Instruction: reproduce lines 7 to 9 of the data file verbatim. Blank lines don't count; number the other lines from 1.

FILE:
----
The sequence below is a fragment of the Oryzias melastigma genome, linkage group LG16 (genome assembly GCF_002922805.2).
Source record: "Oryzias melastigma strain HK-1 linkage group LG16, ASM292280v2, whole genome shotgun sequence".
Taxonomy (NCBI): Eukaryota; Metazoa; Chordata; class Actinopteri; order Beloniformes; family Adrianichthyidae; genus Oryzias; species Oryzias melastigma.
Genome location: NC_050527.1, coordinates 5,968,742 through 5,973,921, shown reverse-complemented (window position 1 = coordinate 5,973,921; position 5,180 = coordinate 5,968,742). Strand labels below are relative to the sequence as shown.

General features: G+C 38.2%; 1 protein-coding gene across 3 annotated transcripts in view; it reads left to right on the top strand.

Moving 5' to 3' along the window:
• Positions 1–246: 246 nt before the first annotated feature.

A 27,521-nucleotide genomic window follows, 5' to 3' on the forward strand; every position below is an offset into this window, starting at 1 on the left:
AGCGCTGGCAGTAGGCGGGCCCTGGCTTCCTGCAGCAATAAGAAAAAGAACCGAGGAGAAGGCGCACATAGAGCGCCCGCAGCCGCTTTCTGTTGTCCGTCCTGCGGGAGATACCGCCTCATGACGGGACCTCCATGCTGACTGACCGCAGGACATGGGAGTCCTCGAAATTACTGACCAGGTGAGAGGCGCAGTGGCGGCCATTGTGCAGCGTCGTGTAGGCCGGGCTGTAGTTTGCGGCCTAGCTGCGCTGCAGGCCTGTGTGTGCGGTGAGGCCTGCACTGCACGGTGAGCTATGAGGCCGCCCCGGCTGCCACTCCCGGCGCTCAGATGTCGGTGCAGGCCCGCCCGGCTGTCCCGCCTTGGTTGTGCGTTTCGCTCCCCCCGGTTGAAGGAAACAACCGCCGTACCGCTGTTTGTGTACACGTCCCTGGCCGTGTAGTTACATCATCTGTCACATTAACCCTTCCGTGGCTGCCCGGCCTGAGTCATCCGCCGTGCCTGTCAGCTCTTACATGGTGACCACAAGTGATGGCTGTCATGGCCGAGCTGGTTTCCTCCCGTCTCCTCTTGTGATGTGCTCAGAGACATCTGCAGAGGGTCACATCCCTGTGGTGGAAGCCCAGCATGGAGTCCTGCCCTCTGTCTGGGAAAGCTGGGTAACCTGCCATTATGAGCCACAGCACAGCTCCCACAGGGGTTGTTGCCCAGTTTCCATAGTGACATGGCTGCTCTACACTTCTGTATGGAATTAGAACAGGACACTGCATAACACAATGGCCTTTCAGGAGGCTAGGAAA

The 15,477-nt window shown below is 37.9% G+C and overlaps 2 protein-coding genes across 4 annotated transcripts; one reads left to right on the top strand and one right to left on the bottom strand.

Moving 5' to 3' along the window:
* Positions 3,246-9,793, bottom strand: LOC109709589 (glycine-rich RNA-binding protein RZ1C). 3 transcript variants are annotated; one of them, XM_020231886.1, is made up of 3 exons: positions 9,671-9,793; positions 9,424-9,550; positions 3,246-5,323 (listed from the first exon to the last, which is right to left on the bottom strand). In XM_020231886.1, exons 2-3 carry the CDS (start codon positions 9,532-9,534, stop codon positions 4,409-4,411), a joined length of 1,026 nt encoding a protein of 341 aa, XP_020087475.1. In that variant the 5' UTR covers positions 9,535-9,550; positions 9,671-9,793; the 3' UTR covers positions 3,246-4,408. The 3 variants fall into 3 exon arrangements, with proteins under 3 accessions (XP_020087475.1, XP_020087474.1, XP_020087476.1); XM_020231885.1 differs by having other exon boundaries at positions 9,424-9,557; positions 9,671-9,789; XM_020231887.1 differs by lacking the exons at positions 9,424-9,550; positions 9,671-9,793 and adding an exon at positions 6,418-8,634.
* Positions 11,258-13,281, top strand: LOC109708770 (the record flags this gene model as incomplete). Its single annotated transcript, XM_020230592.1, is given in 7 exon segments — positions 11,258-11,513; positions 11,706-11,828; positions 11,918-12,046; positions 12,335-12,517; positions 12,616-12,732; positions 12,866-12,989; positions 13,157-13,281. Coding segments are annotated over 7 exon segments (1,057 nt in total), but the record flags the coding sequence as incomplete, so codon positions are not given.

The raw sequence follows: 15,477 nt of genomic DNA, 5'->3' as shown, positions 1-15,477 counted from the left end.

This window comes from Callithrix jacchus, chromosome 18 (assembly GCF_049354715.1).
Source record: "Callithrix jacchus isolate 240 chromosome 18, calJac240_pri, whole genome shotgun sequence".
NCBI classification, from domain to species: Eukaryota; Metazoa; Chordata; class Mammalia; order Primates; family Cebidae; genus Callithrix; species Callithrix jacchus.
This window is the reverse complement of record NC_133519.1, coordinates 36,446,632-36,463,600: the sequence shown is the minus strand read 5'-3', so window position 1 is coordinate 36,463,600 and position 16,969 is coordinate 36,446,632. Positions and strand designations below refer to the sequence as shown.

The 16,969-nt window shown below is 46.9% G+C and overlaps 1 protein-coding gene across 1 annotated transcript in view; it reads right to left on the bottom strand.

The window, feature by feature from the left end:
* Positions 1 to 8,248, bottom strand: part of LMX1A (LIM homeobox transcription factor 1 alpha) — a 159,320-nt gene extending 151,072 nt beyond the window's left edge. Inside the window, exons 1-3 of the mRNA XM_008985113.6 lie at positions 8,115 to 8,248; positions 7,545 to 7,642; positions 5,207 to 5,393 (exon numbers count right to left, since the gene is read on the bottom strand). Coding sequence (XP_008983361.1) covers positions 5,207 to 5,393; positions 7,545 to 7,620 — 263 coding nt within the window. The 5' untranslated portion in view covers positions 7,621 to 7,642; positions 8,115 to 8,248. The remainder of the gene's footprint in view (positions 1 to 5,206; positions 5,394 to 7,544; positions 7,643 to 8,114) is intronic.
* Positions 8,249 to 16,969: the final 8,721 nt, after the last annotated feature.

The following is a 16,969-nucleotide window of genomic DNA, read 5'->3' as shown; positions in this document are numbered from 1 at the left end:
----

• Positions 1–246: 246 nt before the first annotated feature.

A 27,521-nucleotide genomic window follows, 5' to 3' on the forward strand; every position below is an offset into this window, starting at 1 on the left:
AGCGCTGGCAGTAGGCGGGCCCTGGCTTCCTGCAGCAATAAGAAAAAGAACCGAGGAGAAGGCGCACATAGAGCGCCCGCAGCCGCTTTCTGTTGTCCGTCCTGCGGGAGATACCGCCTCATGACGGGACCTCCATGCTGACTGACCGCAGGACATGGGAGTCCTCGAAATTACTGACCAGGTGAGAGGCGCAGTGGCGGCCATTGTGCAGCGTCGTGTAGGCCGGGCTGTAGTTTGCGGCCTAGCTGCGCTGCAGGCCTGTGTGTGCGGTGAGGCCTGCACTGCACGGTGAGCTATGAGGCCGCCCCGGCTGCCACTCCCGGCGCTCAGATGTCGGTGCAGGCCCGCCCGGCTGTCCCGCCTTGGTTGTGCGTTTCGCTCCCCCCGGTTGAAGGAAACAACCGCCGTACCGCTGTTTGTGTACACGTCCCTGGCCGTGTAGTTACATCATCTGTCACATTAACCCTTCCGTGGCTGCCCGGCCTGAGTCATCCGCCGTGCCTGTCAGCTCTTACATGGTGACCACAAGTGATGGCTGTCATGGCCGAGCTGGTTTCCTCCCGTCTCCTCTTGTGATGTGCTCAGAGACATCTGCAGAGGGTCACATCCCTGTGGTGGAAGCCCAGCATGGAGTCCTGCCCTCTGTCTGGGAAAGCTGGGTAACCTGCCATTATGAGCCACAGCACAGCTCCCACAGGGGTTGTTGCCCAGTTTCCATAGTGACATGGCTGCTCTACACTTCTGTATGGAATTAGAACAGGACACTGCATAACACAATGGCCTTTCAGGAGGCTAGGAAA